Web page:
His Excellency

Mr Ndolamb Ngokwey

Ambassador of the Democratic
Republic of the Congo

New Ambassador of Democratic Republic of the Congo (DRC) His Excellency Mr Ndolamb Ngokwey has been consistently impressed by London’s culture and history. “His Majesty King Charles III recently described London as ‘a community of communities,’ and I agree. I recently visited Carl Marx and Sigmund Freud’s graves, which was extraordinary. While studying for my PhD in Social Anthropology at UCLA in the 1980s, these men shaped my thinking!” he exclaims. Since arriving in London in May with his wife, they have been inspired by the number of universities, parks and the cultural diversity of the capital – all inspiration for his love of writing poetry.

Ambassador Ngokwey recalls his credentials presentation at Buckingham Palace as one of the proudest moments of his life. “All of my four children and family came to London from around the world, and to see their joy, as well as the joy of the Congolese community was a significant event.”

Growing up, his father was a teacher, going on to become a politician and then a civil servant, all professions centred around the idea of service. “As children we moved to around ten cities, and although it was difficult to establish new friends in each place, it was also a positive experience to discover and experience new locations. Now I’ve found myself moving around the world for my profession – also one of service – and similarly taking my children with me. It has been my destiny to do the same – although my work has focused on peacekeeping, development and humanitarian affairs.”

The Ambassador started working for UNICEF, living in four different African countries as a Programme Officer and Representative in the 1990s. Stints then followed in the Caribbean, New York and Côte d’Ivoire gradually climbing the UNICEF ladder. He recalls one of the most memorable days of his career in Mozambique as the UN Resident Coordinator from 2006. “When I arrived, a young girl approached me and remarked: ‘You look just like us!’ After 50 years of the UN’s presence in Mozambique, this was the first time one of their representatives had been African. That was an emotional moment.”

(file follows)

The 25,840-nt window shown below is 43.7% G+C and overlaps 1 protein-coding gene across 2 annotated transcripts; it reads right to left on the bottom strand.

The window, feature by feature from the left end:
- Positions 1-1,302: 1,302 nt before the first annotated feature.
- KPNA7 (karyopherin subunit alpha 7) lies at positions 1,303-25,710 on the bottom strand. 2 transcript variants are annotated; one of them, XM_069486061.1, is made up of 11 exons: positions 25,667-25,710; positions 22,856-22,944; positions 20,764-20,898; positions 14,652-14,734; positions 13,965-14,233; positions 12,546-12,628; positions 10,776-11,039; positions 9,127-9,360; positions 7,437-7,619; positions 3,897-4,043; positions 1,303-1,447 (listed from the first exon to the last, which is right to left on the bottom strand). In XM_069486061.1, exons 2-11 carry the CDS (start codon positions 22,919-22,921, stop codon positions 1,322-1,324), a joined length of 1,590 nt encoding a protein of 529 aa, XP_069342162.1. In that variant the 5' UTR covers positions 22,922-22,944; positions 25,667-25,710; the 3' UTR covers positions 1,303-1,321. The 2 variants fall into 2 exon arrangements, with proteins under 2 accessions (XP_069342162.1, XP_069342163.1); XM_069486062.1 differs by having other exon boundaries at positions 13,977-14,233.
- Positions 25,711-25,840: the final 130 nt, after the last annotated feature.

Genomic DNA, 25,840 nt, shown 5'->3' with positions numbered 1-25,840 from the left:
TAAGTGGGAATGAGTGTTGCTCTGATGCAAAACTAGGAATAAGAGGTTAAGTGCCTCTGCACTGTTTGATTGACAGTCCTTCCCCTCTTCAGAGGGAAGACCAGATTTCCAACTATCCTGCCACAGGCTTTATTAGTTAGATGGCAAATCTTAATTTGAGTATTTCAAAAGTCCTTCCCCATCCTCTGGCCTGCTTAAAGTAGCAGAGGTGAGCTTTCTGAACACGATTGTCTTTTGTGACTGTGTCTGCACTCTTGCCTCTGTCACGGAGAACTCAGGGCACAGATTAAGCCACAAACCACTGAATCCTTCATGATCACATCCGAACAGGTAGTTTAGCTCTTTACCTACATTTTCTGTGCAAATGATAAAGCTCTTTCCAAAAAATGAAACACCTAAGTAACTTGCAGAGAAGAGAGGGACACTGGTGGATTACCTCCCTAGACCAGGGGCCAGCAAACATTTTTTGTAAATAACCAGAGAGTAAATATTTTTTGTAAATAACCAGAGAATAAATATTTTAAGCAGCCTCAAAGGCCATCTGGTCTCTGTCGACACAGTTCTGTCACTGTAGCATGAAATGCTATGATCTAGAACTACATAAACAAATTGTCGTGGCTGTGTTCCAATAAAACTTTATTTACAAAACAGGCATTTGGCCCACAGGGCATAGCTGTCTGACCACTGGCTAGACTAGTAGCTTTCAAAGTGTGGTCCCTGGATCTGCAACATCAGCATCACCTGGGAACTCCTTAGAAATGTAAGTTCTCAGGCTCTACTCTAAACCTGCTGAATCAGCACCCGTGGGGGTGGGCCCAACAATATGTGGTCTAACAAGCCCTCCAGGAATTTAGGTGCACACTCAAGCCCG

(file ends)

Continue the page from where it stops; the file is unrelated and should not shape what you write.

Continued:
Considering these years, Ambassador Ngokwey notes: “UNICEF focuses on children and women, and the holistic things that influence them, like health and nutrition, which are part of development. One of my roles here today is to make sure the UK supports DRC in our roadmap of development.  My experience at UNICEF has prepared me for the role today in that sense.”

Then came a role as Special Advisor to the President of the Republic of the DRC in his capacity as chairperson of the African Union. “I oversaw a huge portfolio: climate change, nutrition, food security and health, which included COVID. As a member of the board, one of our challenges was to mobilise funds and to allocate them to different countries, depending on the priority. Of course, the allocation was never enough so that was a true challenge and big responsibility. Despite the huge pressure of the COVID pandemic, we were lucky that we had established our African Centre for Disease Control two years earlier, which was very professional with excellent funding. That really helped us to navigate the system.”